Life insurance is often purchased to protect the surviving beneficiary or beneficiaries financially, especially if the insured was a breadwinner. Because of this, it is important that insurance companies timely pay life insurance benefits. The last thing a grieving life insurance beneficiary should have to deal with is an unreasonable delay or denial of benefits by an insurance company.
What are the most common life insurance company delay or denial tactics?
When denying claims, insurance companies often cite to policy provisions and exclusions that are convoluted or difficult to understand because they are full of legal terms or ambiguous language. Sometimes this is done to convince beneficiaries that they do not have a right to benefits when they do.
When a claim is delayed or denied, it is essential that you seek legal advice, as insurance companies often misinterpret the applicable law and policy language. The following are the most common delay or denial tactics utilized by life insurance companies:
- Alleged misstatements in the application for coverage:
Most policies contain a contestability period (which is usually the first 2 years after a policy is issued). If the insured passes away within this period, the insurance company may contest the issuance of the policy if there are material misstatements of information in the application for coverage. Many policies and state laws also allow the insurance company to void the policy after the contestability period if the insured intentionally (fraudulently) provided false information in the application.
This allows the insurance company to scrutinize the information obtained during the application process. Very often, if the insurance company can point to any incorrect information, it will claim that it would not have issued the policy and therefore, the policy is null and void. However, minor and inconsequential errors are not permissible reasons to void a policy during the contestability period. Likewise, non-intentional misstatements discovered after the contestability period is not a valid reason to deny a claim.
- The cause of death is allegedly not covered under the policy:
Many policies contain exclusions for death resulting from certain causes. The most common are:
- Drug or alcohol use;
- Illegal activities;
- Acts of war or riot; or
- Dangerous activities or hobbies.
Many exclusion provisions are ambiguous and often, when read together, the exclusions cancel each other out. Despite this, life insurance companies routinely cite these exclusions to wrongfully deny claims.
- Premiums were not paid and the policy allegedly lapsed:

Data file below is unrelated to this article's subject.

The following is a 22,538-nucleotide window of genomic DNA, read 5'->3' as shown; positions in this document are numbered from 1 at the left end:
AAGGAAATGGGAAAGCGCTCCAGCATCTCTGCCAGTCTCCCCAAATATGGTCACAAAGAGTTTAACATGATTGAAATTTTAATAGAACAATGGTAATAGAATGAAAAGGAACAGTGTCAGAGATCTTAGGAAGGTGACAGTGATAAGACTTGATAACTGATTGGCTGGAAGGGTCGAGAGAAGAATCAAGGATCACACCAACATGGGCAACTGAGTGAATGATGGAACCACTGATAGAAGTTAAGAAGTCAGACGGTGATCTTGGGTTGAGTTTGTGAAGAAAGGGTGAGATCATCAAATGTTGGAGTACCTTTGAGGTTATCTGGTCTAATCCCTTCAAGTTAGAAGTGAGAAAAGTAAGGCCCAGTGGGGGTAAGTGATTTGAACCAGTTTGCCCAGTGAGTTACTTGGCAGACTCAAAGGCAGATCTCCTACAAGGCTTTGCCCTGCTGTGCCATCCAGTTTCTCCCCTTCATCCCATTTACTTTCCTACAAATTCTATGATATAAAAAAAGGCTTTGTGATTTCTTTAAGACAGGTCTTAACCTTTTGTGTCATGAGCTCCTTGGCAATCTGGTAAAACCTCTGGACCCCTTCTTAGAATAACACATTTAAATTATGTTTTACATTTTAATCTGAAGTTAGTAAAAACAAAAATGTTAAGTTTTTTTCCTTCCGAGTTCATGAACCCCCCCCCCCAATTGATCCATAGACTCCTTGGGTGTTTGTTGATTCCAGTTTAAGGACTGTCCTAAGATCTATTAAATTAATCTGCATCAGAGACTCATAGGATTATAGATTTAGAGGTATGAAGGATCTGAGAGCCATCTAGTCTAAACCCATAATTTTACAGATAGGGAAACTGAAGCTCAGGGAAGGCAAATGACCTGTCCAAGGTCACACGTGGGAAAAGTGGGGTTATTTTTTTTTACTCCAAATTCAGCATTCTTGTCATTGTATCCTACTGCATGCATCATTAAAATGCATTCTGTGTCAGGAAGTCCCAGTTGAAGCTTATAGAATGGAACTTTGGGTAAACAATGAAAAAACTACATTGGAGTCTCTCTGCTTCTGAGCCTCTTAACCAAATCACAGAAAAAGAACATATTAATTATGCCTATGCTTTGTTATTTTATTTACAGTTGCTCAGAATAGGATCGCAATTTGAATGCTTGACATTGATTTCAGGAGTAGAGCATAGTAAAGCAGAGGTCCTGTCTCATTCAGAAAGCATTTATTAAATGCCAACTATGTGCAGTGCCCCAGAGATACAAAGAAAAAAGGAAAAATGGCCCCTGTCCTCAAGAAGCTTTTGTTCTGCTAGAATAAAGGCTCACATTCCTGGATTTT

A common denial claim made by insurance companies is that the policy lapsed prior to the insured’s death due to a failure to make premium payments.
Beneficiaries have the right to be told whether the insurance company sent premium notices to the insured at the insured’s correct address and whether the notice clearly explained to the insured that the policy would lapse if the premiums were not paid.
- The insured’s employer failed to submit a coverage application or a waiver of premium application:
Group life insurance coverage obtained through employment is very common. Typically, the insured’s employer is responsible for explaining the benefits to its covered employees, submitting necessary information to the insurance company, providing appropriate documents to its covered employees, and collecting and paying premiums.
Unfortunately, employers may inadvertently misrepresent policy information, fail to inform a covered employee of necessary information or steps that must be taken to obtain or continue coverage, and fail to submit documents to the insurance company. Such mistakes can lead to a lack of coverage or a denial of a claim.
Many times, covered employees are never aware of these issues and believe they have coverage. For example, the employer may collect premiums from the covered employee, but fail to tell the covered employee that they must fill out necessary paperwork before coverage will be issued, or it may fail to submit the employee’s completed paperwork to the insurance carrier. In such cases, the covered employee may reasonably believe that he/she has done everything necessary to secure and maintain coverage.
Likewise, many policies have a waiver of premiums provision which suspends the requirement to pay premiums during a period of disability. If the employer fails to appropriately explain the steps necessary to obtain a waiver of premiums under the policy or to submit the required paperwork to the insurance company, the waiver may not be put in place before premiums become due. The insured may never know that this occurred, and their beneficiary may subsequently be told that the coverage lapsed due to a failure to pay premiums. In certain circumstances, a beneficiary may still be able to collect the proceeds of an insurance policy through the legal process.
How can DI Law Group help?
A delay or denial of a life insurance claim can be financially devastating. DI Law Group represents life insurance claimants at all stages of the insurance process. If you have any questions regarding your life insurance claim, our team of attorneys would be happy to provide you with a free consultation. Please contact us at 888-644-2644 or visit our website at www.dilawgroup.com.